The direction of energy policy under the new Trump administration is more important for Canada in the immediate future. The official America First Energy Plan prioritizes creating coal jobs, ensuring prosperity for American workers and guaranteeing U.S. energy independence. President Donald Trump’s March 28 executive order confirms this by repealing many of former president Barack Obama’s energy policies that address climate change and pledges to “review existing regulations that potentially burden the development or use of domestically produced energy resources and appropriately suspend, revise, or rescind those that unduly burden the development of domestic energy resources beyond the degree necessary to protect the public interest or otherwise comply with the law.” Experts agree that the U.S coal industry cannot create many more jobs, since increasing mechanization has taken most of these. Nor can it compete internationally against foreign coal (lower priced Columbian coal) or nationally against domestic energy sources (natural gas through fracking). Despite these challenges, Trump will pursue this kind of energy policy, as energy security is now defined as meaning job security and translated into a push for domestic energy production at any price. The emphasis on U.S. domestic production will result in a strengthening of small, medium-sized and independent producers who traditionally are more active with respect to upstream activities within the U.S. and production from unconventional sources. There will be new discoveries in offshore regions including the Arctic; however, these will be increasingly developed by mid-size independent producers and/or relative newcomers to these oil and gas plays.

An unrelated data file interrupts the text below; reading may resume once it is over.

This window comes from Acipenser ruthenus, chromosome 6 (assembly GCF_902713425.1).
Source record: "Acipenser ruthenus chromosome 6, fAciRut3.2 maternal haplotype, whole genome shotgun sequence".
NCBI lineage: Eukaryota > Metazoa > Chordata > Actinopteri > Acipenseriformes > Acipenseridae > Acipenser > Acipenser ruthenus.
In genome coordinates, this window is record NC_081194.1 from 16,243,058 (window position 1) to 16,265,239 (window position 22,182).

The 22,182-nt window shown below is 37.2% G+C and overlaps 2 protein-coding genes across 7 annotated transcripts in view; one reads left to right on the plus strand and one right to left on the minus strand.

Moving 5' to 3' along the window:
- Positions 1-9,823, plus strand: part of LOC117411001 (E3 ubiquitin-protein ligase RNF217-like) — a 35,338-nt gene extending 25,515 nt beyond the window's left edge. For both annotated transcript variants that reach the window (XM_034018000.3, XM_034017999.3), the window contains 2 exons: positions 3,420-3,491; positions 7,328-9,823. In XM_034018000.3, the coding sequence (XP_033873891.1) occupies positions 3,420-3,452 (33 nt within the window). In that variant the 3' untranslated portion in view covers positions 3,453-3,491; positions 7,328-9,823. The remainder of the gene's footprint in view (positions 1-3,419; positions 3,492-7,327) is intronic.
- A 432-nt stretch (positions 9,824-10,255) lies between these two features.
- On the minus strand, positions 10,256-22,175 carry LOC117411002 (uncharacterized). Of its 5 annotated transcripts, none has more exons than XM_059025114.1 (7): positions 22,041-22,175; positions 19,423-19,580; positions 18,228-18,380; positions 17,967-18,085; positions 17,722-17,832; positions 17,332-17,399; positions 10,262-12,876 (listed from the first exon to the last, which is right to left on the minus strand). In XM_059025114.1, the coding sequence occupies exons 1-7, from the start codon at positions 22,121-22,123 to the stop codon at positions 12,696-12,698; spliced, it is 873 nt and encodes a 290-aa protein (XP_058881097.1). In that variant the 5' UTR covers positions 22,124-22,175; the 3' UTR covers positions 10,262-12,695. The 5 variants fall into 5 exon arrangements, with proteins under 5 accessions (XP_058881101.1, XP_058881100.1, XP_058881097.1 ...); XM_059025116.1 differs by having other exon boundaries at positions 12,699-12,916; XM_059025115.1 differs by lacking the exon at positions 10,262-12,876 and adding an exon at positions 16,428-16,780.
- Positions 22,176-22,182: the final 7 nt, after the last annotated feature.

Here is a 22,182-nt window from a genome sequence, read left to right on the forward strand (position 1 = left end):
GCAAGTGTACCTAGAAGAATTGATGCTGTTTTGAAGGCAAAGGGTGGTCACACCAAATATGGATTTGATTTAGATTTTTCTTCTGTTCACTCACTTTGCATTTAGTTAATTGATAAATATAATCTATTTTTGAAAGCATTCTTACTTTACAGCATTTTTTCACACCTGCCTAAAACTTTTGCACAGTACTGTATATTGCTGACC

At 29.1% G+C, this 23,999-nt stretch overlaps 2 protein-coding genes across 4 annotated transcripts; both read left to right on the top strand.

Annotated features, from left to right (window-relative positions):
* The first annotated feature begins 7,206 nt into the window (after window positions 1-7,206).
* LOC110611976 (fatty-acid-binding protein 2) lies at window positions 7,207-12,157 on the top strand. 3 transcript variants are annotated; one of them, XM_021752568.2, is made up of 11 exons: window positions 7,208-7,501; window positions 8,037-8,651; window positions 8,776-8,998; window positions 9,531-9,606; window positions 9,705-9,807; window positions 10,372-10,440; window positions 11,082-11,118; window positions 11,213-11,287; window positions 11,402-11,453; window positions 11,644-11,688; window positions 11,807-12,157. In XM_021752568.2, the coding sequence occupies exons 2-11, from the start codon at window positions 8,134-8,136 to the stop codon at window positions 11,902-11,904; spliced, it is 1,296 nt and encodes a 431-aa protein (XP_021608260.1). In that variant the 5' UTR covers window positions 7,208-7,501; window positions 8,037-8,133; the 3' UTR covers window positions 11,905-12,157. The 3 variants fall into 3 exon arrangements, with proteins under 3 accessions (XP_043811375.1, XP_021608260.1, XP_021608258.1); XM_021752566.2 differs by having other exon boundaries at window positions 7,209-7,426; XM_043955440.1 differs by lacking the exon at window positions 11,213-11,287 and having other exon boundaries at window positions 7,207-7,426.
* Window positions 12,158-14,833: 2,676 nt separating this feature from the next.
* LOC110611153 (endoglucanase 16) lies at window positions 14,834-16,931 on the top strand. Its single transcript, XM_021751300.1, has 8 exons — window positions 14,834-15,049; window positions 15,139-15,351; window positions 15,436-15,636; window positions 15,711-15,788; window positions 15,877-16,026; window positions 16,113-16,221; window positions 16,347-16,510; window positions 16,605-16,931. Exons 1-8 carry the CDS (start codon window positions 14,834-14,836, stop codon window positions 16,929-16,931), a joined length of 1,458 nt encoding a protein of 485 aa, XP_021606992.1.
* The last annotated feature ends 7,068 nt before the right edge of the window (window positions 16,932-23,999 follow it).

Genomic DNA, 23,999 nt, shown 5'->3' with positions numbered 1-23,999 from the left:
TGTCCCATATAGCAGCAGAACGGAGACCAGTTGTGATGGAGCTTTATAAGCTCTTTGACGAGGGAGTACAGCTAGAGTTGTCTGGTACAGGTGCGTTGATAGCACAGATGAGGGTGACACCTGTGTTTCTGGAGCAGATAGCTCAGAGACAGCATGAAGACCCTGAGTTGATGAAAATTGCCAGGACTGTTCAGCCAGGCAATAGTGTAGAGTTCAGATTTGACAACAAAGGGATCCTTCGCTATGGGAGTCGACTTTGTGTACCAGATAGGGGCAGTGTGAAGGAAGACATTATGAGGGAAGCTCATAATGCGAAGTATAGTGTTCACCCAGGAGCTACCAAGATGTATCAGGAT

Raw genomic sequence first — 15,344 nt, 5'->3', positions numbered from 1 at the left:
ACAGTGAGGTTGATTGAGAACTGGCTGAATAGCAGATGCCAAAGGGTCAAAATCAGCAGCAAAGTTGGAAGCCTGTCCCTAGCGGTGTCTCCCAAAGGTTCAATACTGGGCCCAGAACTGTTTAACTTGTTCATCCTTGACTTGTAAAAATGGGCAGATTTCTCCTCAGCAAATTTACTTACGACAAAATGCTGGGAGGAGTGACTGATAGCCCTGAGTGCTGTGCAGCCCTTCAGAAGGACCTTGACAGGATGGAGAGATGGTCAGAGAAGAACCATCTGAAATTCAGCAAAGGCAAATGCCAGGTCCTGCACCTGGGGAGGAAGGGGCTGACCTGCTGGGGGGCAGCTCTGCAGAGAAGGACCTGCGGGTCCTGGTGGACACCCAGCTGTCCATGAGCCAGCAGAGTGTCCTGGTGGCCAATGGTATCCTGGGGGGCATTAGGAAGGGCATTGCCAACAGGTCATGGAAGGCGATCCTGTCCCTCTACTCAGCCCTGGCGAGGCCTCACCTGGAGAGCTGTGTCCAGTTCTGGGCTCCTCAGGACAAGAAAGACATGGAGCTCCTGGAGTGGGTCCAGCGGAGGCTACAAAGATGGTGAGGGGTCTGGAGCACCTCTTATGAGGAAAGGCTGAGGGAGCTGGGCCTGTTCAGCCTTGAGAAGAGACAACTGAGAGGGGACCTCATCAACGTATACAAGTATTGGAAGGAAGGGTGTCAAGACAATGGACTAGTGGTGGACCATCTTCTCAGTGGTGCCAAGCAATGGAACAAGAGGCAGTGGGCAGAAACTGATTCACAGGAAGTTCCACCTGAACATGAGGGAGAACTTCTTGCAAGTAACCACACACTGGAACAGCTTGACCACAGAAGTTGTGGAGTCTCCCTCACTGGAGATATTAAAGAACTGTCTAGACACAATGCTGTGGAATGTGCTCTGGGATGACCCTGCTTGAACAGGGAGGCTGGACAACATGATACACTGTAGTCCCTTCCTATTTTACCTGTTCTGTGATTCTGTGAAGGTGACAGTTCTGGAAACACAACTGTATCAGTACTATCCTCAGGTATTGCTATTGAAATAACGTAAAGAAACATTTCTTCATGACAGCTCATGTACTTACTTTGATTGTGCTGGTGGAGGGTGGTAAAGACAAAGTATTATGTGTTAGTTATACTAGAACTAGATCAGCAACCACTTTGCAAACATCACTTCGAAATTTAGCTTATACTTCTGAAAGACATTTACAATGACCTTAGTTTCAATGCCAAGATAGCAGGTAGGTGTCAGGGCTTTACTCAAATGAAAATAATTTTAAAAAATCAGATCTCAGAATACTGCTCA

To summarize: In the short term, energy security will continue to mean ensuring energy independence and a secure supply of oil and gas. In addition to this traditional understanding of the concept, the U.S. will increasingly define it as ensuring job security. In the long run, however, energy security will include sustainability and efficiency targets as well as address issues of energy justice and energy poverty.